Moody Milford Sound

We also saw plenty of wildlife during the trip – especially colonies of NZ fur seals on the rocks at the side of the water. They were thankfully completely unimpressed by the numerous boats cruising up and down the sound.

Basking NZ fur seals
Mitre Peak is one of the most photographed mountains in the country – typically you’ll see photos of it on clear blue sky days when it is reflected brilliantly in the water below. Our weather didn’t allow us this privilege, but it still looked formidable, rising almost a mile out of the water into the clouds.

The famous Mitre Peak
M stole my small camera. A few hundred photos later……
The Lesser-Spotted Brit!
We cruised along the sound for a couple of hours – it’s about 16km long & opens out into the Tasman Sea – and on our moody weather day, you can imagine how rocky the sea was when we reached it. Quite a ride, let me tell you! But one of the benefits of the area’s terrific rainfalls is that they really accentuate the waterfalls that fall from the sheer cliff faces rising either side of the sound.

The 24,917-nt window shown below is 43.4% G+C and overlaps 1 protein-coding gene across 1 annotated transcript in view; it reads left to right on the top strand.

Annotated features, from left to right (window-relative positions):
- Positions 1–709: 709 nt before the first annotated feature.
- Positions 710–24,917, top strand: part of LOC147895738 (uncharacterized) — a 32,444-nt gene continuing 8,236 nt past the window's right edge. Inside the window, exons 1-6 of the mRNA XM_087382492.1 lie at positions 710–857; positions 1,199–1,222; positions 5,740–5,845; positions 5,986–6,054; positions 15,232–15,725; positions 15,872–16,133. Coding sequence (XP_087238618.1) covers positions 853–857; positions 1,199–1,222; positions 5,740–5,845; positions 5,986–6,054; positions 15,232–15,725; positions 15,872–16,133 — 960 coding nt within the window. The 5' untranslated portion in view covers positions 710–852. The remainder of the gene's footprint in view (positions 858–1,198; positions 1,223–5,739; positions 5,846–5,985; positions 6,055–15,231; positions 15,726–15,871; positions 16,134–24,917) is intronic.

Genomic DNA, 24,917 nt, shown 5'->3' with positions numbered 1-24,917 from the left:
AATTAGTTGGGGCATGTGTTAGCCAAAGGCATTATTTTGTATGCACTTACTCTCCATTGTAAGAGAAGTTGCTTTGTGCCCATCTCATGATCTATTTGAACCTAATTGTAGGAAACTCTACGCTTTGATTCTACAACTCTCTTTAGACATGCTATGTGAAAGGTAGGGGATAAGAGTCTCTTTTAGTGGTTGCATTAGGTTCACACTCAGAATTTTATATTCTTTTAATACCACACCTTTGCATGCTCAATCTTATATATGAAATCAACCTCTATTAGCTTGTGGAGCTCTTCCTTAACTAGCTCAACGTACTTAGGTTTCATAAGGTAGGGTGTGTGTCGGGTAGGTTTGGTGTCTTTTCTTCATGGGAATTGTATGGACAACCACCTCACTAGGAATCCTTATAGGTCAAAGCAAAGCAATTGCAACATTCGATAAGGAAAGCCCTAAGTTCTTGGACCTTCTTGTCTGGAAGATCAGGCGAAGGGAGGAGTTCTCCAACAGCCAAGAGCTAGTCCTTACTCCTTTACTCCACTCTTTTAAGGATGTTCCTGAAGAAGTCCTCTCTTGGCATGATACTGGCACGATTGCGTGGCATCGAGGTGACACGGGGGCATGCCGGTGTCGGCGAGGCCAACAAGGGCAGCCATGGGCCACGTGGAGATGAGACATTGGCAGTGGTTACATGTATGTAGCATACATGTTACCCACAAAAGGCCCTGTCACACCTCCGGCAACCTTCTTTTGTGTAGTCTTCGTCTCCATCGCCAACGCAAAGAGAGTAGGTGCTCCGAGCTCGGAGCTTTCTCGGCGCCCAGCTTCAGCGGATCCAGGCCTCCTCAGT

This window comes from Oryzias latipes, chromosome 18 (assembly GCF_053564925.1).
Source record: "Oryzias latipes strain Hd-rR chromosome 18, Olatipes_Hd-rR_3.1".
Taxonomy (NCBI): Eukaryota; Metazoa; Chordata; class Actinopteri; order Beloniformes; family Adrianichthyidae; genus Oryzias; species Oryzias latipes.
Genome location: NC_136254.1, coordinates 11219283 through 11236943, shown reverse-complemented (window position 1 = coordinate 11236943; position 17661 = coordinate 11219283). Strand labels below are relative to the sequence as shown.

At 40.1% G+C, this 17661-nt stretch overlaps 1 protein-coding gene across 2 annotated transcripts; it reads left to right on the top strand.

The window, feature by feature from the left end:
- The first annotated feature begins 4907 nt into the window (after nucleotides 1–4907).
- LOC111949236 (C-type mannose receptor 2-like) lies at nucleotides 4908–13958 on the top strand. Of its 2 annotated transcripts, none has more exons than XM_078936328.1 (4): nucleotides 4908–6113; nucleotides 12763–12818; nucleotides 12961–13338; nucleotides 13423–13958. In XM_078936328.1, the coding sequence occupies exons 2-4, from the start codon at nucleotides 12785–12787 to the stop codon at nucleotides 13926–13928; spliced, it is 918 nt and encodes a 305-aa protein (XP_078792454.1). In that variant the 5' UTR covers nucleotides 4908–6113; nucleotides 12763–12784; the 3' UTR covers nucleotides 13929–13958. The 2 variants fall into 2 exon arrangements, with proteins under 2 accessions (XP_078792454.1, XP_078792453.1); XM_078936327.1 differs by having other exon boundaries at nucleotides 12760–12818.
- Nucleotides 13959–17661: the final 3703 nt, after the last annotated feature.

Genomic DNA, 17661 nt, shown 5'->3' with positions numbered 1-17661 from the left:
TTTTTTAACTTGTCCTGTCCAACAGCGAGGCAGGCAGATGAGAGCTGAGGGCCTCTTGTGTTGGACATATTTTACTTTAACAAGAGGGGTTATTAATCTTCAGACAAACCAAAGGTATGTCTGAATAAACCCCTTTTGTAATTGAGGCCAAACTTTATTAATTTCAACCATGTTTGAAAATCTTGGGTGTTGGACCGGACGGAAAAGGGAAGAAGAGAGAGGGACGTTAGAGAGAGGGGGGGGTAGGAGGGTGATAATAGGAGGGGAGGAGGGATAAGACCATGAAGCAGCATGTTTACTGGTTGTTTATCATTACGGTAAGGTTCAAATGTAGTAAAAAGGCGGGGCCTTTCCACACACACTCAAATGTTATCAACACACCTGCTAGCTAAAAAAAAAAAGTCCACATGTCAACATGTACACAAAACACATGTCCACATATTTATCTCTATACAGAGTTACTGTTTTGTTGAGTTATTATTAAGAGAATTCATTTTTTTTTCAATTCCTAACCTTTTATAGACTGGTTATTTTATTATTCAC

The waterfalls were especially spectacular due to the day’s rainfall
After a bit of lunch and some coffee on the boat, we finished our cruise & met up again with our tour guide, & our small group drove south back toward Te Anau, with a few more stops en-route for yet more photo opportunities.

More moody mountainous terrain on the drive back to Te Anau
Another stunning waterfall captured on the way home, off Milford Sound Highway

More scenes from the journey home.
Still moody, but a little sunshine tried to break through by early afternoon